The palliative care nurses we interviewed believed unanimously that they had an important role in caring for patients seeking euthanasia. This role was by no means believed to be limited to assisting the physician during administration of life terminating drugs. The participants felt that a nurse’s involvement began at the moment their patient formulated a euthanasia request (implicitly or explicitly) and ended after the potential life terminating act, a time when they felt a need to offer support to the patient’s relatives.
We will present, in sequential order, the way participating palliative care nurses viewed their roles in the different phases of euthanasia: hearing the euthanasia request; participating in the decision making process; participating in the execution of euthanasia, and supporting family members and colleagues, regardless of whether the death occurred naturally or by euthanasia.
Hearing the request for euthanasia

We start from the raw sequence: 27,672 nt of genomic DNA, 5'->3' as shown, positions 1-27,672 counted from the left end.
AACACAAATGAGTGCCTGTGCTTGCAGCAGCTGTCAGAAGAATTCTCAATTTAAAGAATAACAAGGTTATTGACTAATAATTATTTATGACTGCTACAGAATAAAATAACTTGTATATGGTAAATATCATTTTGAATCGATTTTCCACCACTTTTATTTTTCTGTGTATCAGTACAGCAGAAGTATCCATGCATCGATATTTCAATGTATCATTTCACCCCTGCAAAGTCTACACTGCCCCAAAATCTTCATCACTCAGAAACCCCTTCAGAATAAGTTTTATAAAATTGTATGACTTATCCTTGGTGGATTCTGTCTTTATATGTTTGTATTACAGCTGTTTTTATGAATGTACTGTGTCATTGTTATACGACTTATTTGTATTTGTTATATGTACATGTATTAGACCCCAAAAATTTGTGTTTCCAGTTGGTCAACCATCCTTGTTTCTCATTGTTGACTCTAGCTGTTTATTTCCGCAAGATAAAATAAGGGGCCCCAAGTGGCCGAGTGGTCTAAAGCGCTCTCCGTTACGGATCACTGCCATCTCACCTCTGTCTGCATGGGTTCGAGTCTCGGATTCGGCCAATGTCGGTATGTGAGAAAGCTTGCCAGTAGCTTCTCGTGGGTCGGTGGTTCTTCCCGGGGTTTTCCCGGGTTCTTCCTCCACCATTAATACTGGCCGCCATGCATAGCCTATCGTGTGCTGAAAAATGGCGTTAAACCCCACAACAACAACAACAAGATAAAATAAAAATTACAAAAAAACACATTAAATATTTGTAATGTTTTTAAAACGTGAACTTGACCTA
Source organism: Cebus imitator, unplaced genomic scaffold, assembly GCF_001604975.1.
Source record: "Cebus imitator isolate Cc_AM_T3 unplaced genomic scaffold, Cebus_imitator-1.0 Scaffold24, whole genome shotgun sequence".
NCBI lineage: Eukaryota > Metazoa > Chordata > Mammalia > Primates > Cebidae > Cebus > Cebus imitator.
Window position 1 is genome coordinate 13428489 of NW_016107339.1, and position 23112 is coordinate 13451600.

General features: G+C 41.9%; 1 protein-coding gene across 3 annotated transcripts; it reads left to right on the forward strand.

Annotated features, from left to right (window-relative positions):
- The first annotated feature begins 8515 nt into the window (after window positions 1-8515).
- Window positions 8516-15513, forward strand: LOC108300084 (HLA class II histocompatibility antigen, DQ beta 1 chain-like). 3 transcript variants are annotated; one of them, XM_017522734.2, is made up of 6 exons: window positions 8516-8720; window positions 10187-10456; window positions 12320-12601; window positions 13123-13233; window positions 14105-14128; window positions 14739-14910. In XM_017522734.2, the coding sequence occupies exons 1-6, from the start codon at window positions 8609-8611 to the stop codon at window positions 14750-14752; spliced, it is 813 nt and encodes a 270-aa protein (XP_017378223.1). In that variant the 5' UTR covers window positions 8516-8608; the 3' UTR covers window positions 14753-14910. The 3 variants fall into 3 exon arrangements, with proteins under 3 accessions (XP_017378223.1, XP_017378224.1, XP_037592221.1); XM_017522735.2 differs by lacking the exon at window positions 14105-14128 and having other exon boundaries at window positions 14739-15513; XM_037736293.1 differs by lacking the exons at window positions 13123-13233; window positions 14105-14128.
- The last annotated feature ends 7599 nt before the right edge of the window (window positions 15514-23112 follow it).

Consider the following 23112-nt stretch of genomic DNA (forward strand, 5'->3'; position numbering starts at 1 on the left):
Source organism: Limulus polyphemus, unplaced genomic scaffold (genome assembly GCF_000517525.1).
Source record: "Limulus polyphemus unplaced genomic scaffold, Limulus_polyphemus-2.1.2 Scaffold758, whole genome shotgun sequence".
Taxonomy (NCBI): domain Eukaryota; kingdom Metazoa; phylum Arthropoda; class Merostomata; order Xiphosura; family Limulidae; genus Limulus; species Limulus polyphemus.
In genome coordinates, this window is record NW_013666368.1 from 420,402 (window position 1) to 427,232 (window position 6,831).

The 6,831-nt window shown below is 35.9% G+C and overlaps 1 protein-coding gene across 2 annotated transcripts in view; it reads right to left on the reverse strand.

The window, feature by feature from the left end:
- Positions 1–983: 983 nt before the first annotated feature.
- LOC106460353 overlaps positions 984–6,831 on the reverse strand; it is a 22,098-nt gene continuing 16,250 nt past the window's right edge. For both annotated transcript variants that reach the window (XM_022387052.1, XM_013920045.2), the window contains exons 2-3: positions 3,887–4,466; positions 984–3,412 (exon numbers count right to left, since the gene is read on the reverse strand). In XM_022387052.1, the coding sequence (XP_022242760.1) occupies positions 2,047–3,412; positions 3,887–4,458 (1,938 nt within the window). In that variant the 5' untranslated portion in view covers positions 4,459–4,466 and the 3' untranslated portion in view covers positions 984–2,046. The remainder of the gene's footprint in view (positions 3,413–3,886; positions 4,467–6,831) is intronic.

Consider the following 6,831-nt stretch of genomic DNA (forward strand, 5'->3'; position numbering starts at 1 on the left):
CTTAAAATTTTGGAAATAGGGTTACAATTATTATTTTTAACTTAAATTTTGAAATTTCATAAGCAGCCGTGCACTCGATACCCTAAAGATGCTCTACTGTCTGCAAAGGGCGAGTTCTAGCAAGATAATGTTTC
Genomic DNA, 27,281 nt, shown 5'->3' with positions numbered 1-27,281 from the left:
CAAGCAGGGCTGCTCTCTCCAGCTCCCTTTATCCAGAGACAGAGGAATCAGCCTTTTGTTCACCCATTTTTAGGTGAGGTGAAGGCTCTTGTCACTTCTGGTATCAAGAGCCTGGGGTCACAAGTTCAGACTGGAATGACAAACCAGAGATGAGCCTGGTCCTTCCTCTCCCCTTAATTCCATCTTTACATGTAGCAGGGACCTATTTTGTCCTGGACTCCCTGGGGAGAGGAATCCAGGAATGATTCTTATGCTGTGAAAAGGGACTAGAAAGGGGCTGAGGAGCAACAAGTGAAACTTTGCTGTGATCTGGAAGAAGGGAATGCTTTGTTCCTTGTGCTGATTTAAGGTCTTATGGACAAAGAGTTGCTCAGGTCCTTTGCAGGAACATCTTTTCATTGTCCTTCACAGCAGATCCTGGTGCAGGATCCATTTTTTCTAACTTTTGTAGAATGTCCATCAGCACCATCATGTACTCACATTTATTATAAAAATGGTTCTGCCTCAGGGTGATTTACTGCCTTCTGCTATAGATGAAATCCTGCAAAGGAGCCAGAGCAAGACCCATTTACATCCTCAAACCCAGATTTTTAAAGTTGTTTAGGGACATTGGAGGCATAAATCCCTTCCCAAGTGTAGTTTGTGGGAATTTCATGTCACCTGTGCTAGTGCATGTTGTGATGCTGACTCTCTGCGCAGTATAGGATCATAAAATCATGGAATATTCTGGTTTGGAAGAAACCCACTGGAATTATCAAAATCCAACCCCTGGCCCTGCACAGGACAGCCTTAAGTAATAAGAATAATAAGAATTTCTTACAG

Interviewed nurses reported that the caregivers’ role in euthanasia involved more than simply administering a lethal medication. The care process began when the patient formulated a euthanasia request. Palliative care nurses felt they played an important role during this phase, as their experiences taught them that a nurse’s professional attitude could dissuade the patient from pursuing euthanasia. This professional attitude entailed nurses accepting the euthanasia request with “active openness”, thus taking the request seriously rather than passing it over as unimportant. It also required that nurses took the time to listen carefully to patients, with the aim of uncovering their reasons for requesting euthanasia. Identifying these reasons is critical to formulating an adequate palliative response to deal with the specific issues of suffering that underlie the euthanasia request. According to palliative care nurses, improper euthanasia requests often originate from suffering that can be alleviated by alternative courses. Palliative care nurses observed that, by offering palliative care alternatives, many improper requests for euthanasia were withdrawn and undignified deaths were avoided.